Web developers can’t have this attitude. We absolutely must care about our craft and continually ensure that our work is demonstrative of best practices (both industry and our own signature practices). Sloppy execution of our work leads to cross-browser problems, inaccessible features, confusing user interactions, and time lost refactoring code in the future. We don’t get to give excuses to our customers — if it doesn’t work, end users don’t use the site, and clients don’t pay. Messy code shows that we don’t care about leaving something our fellow developers can learn from, and it demonstrates that we don’t care to take the time get our code right.
I shudder to think about the kind of code the baristas at the local Starbucks would write, were they developers. If only they could be more like so many of the awesome developers/craftspeople I know… then I’d be happily caffeinated each morning. And if fewer developers wrote code the way those baristas make drinks? Well, the Web might just explode from all that awesomeness.
Software programmer Sara Chipps (yay! a woman!) has written an article titled Natural Programmers (Code Monkeys) vs. Career Programmers (Geeks in Suits). It’s probably the best non-techie explanation of the behaviors, habits, and beliefs of the “natural programmer” that I’ve read — and yes, I completely identified with much of what she wrote.
However, I have to take a step back and address an issue that I have with the two types of programmers she defines and the names she assigns to them.
First there’s the “career programmer (geek in a suit)”. These days I find that career programmers are not geeks, and they’re definitely not in suits (always business casual!). I’ve found that they’re in programming for the money; they learn enough to do their work — perhaps well, maybe even to get to the point of being perceived as geeky. But I also find that these people lack a true passion for the craft of writing code. Sara suggests that the career programmer is more of a business person, concerned with cost effective solutions, but I’m not even sure that’s true anymore. To me, this person’s work is just a job, and if flipping burgers paid as much as programming, they might be doing that instead.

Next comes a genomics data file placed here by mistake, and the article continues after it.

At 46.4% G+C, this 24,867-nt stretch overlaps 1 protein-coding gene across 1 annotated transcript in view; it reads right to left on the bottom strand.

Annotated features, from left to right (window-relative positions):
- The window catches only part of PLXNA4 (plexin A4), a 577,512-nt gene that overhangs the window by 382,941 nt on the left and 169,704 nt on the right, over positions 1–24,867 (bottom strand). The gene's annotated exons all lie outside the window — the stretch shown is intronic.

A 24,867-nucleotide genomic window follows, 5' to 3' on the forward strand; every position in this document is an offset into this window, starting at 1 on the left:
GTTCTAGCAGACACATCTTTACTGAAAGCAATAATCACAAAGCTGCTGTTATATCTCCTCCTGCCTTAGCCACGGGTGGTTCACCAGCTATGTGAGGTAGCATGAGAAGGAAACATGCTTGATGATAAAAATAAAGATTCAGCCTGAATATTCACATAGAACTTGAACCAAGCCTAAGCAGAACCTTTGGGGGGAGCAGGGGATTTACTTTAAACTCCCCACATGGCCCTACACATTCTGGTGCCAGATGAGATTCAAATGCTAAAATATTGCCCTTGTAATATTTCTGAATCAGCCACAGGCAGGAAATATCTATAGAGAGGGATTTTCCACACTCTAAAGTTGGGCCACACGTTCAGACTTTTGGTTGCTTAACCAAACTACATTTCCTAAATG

Like Sara, I fall into her other category of “natural programmer”. But I am certainly not a code monkey — I am a code ninja! (Actually, with a nickname like “Obi-Wan Kimberly”, I’m probably a code jedi, but anyway…) I find the term “code monkey” to apply more to the previous category of programmer. Why? “Code monkey” implies that anyone can do what we do and that we work for bananas. “Code ninja”, on the other hand, says that we’re stealth and secretive, jumping out of the darkness when you least expect it. Our code takes you by surprise in its brilliance and our swiftness of execution is legendary. We could do no other job because we have trained for so long, perfecting our natural talent, and nothing else can satisfy our need for control over the systems we affect.
Sara closes her article with some OR logic about which type to hire, however I need to propose a more detailed and different solution. If you have only one programmer working for you, you probably don’t want either of these types — you need someone who really does fall into the gray area between the two extremes. (Yes, they are out there!) And if you have a team of programmers, you need a mix of these two types, and you need to put effort into getting them to communicate effectively with one another. Only then will you have both a killer team and killer code.